“Smart Environment : A Challenge for Digital Cities” – Attitudes and Mindset are Key to Sustainability

(12 July 2019, Cyberjaya) A public forum and panel discussion co-sponsored by the Digital Cities Research Institute (DCRI) and the MMU Centre for Alumni struggled with issues related to Smart City planning and the natural environment, concluding that pro-environmental action is dependent on much more than technology and urban planning – it is a matter of shaping human attitudes and a greener outlook among residents, government leaders and businesses.
The forum was moderated by Dr Alan Downe, Research Fellow at DCRI. “Local councils, municipal authorities and community groups worldwide are stepping forward in championing environmental outcomes, now that national and state level leadership has become, in some places, shaky,” he said. “This is all happening in an eco-system of increasing technical complexity, as urban living spaces become smarter. There are many issues and questions. We need to address them openly.”
A panel of five distinguished experts weighed in those very questions, ranging from the health and safety impacts of 5G and other future network transmissions to approaches taken by eco-technology firms in branding new products. The highly qualified panel of experts included:
Emeritus Professor Tan Sri Dr Zakri Abdul Hamid, former Science Advisor to the Prime Minister of Malays and Founding Chair of the United Nations Intergovernmental Platform on Biodiversity & Ecosystem Services. He was the 2018 Recipient of the Midori Prize in Biodiversity.
Puan Norliza Hashim, Chief Executive of Urbanice Malaysia, a Government-sponsored Centre of Excellence for Urban Wellbeing and Sustainability.
Mr Zikry Kholil, social entrepreneur and Co-Founder and COO of the Incitement Movement, aimed at promoting volunteerism and community action among youth worldwide.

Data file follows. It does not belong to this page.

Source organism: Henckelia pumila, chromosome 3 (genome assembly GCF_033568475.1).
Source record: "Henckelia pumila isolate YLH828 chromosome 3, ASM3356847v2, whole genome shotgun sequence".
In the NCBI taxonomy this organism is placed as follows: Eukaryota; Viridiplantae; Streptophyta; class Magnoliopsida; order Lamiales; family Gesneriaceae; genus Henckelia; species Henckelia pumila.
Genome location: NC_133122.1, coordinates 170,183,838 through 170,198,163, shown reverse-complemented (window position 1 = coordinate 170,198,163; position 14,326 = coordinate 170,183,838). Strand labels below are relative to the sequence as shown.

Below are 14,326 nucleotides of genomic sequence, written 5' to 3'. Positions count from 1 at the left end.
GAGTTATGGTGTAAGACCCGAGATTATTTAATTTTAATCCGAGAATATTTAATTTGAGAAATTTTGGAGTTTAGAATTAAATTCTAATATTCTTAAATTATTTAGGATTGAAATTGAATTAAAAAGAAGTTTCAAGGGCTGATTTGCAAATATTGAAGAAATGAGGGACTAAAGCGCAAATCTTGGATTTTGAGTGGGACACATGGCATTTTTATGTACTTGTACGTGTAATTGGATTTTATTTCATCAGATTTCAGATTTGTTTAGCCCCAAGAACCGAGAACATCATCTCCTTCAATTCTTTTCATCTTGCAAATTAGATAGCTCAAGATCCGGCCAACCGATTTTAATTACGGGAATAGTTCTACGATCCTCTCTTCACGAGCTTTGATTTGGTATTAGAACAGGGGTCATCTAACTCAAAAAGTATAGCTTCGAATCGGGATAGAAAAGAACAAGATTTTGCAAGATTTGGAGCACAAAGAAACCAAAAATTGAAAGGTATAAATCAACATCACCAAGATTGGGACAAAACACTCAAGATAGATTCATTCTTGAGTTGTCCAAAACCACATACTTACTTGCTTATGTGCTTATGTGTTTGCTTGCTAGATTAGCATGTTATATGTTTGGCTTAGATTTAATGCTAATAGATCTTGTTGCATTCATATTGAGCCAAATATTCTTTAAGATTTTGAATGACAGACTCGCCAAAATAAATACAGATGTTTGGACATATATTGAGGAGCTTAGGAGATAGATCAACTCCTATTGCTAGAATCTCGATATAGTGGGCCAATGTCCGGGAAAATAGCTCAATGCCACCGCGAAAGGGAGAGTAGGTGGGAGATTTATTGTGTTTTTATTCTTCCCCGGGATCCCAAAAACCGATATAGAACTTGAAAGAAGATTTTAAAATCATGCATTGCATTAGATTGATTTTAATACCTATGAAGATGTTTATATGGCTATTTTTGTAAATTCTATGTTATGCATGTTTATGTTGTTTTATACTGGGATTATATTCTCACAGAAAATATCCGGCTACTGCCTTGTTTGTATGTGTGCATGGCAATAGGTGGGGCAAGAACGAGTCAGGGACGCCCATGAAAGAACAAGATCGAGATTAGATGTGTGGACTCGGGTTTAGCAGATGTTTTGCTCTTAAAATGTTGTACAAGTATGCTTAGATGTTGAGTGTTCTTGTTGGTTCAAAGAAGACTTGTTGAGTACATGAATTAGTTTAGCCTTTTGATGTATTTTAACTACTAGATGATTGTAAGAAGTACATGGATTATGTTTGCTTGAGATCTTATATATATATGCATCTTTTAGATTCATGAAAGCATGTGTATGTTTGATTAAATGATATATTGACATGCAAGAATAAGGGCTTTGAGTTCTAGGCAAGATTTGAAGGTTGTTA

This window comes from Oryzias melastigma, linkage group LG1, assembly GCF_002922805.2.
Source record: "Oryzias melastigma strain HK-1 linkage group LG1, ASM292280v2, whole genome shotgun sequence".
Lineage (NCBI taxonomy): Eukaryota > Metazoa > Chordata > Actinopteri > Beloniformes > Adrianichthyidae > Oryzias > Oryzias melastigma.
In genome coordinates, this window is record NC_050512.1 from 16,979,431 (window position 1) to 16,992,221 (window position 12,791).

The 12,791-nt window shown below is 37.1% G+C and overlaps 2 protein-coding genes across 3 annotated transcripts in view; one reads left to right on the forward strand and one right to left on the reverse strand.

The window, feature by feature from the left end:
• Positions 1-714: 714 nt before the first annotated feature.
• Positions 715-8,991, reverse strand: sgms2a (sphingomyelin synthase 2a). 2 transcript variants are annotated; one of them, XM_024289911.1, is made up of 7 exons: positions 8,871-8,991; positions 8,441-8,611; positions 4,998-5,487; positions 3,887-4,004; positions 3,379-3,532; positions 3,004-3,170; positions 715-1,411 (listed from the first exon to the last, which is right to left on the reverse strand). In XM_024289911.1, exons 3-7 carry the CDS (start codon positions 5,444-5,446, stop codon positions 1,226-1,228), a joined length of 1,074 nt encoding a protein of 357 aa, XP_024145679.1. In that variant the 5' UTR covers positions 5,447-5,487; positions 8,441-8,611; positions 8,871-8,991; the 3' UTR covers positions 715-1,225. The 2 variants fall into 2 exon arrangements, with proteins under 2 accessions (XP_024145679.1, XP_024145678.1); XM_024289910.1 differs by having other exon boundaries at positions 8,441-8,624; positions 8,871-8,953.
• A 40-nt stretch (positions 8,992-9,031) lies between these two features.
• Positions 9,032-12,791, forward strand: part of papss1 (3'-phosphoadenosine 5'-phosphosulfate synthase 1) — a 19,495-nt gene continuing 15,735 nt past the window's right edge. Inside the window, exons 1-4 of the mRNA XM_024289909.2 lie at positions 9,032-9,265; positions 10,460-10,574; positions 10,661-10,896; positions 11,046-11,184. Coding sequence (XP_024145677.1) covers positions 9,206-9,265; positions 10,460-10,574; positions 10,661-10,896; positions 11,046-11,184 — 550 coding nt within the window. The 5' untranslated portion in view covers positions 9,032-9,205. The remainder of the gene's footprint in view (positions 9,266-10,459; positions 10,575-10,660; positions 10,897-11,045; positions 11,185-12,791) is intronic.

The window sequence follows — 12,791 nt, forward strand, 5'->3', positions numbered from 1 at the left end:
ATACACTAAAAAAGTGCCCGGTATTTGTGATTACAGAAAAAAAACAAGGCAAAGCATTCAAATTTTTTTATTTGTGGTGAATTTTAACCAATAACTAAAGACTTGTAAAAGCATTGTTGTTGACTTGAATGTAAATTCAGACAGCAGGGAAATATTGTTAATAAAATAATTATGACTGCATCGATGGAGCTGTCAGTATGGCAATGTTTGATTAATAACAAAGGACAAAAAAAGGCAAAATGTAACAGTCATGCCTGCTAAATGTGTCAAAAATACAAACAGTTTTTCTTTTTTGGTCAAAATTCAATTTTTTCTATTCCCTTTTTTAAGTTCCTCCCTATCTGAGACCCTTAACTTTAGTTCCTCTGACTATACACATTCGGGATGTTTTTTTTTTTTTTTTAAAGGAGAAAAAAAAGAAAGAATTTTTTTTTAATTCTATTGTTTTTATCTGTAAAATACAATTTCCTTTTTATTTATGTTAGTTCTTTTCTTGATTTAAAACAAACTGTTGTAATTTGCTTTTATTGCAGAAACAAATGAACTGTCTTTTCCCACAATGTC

Prof. Ir. Dr Hin-Yong (Derrick) Wong, Director of the MMU Digital Enterprise Research Institute and Professor of Engineering, Multimedia University.
Mr William “West” Follmer, a U.S. diplomat responsible for the Environment, Science and Technology Portfolio with the Economic Section at the Embassy of the United States of America (Kuala Lumpur).

The panel and audience drew many conclusions. Planning for new urban development not only needs to use Smart Technology and Big Data, but needs to use it in the right way. Smart solutions – such as higher ceilings, recycled highway surfacing and sensible energy management – may not always be digital. There is always a balance –more sophisticated digital technology may widen the gap between those with access and those without, but also create new business opportunities for marginalized individuals and groups through online entrepreneurship and marketing.

But, in the end, the discussion came back to the unavoidable observation that the success of Smart environmental management pivots largely on overcoming human frailties associated with greed, selfishness and lack of knowledge. According to DCRI Director, Prof Peter Charles Woods, “this is our greatest challenge. It can only be overcome through well-considered thought leadership and dialogue. We have to keep talking about these issues and their solutions,” he said. “We have no choice but to get this right.”